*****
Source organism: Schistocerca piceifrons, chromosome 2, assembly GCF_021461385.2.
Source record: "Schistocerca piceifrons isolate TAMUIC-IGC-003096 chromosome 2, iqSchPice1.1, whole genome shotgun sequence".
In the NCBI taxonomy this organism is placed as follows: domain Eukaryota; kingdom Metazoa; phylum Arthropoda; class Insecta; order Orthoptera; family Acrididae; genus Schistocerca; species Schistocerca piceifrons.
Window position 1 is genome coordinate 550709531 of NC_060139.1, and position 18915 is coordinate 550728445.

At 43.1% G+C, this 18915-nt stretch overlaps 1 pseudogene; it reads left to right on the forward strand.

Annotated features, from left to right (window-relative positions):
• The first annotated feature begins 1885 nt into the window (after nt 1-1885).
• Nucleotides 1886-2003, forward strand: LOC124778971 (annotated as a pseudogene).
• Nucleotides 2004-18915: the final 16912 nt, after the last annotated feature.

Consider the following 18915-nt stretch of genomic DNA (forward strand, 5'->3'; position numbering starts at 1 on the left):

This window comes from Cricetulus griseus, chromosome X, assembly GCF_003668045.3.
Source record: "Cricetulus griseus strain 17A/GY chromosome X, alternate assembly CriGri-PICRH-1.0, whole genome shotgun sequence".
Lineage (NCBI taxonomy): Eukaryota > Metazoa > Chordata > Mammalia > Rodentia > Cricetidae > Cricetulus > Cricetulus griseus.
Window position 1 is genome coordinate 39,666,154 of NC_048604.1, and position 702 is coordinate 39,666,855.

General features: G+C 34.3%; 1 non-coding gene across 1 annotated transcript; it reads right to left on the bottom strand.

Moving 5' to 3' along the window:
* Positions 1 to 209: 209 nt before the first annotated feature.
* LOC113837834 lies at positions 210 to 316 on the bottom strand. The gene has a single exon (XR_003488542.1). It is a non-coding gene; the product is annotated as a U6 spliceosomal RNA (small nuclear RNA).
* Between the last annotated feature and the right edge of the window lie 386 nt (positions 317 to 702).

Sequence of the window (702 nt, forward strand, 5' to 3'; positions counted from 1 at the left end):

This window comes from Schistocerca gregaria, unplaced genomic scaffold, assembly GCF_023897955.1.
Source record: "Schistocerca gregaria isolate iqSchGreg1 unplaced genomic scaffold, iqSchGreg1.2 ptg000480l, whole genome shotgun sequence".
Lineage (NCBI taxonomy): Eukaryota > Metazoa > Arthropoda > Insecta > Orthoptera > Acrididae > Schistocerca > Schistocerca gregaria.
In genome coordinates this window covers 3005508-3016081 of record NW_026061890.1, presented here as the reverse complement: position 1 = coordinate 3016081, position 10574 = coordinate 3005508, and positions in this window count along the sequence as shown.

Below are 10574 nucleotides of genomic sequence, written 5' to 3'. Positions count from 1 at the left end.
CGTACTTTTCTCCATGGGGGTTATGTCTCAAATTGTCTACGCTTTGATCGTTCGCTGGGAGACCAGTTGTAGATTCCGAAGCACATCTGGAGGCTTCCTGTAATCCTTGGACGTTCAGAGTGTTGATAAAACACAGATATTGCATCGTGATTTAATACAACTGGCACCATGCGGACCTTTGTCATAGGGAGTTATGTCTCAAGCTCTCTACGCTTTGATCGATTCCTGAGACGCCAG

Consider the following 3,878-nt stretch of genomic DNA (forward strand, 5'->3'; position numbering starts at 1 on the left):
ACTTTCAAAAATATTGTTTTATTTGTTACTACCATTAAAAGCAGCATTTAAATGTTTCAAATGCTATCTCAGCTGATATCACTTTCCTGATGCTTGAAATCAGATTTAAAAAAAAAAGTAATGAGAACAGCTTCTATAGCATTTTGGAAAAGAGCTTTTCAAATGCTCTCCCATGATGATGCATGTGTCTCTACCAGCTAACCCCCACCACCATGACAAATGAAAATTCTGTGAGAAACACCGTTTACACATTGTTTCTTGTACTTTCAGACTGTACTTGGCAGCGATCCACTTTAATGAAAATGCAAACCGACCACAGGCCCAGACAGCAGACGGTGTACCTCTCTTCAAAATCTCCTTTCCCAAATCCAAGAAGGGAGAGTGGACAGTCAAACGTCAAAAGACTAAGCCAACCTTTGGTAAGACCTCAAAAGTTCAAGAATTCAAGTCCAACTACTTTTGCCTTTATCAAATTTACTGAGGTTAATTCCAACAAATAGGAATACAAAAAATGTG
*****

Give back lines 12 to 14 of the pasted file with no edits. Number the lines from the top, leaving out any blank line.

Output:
Source record: "Cricetulus griseus strain 17A/GY chromosome X, alternate assembly CriGri-PICRH-1.0, whole genome shotgun sequence".
Lineage (NCBI taxonomy): Eukaryota > Metazoa > Chordata > Mammalia > Rodentia > Cricetidae > Cricetulus > Cricetulus griseus.
Window position 1 is genome coordinate 39,666,154 of NC_048604.1, and position 702 is coordinate 39,666,855.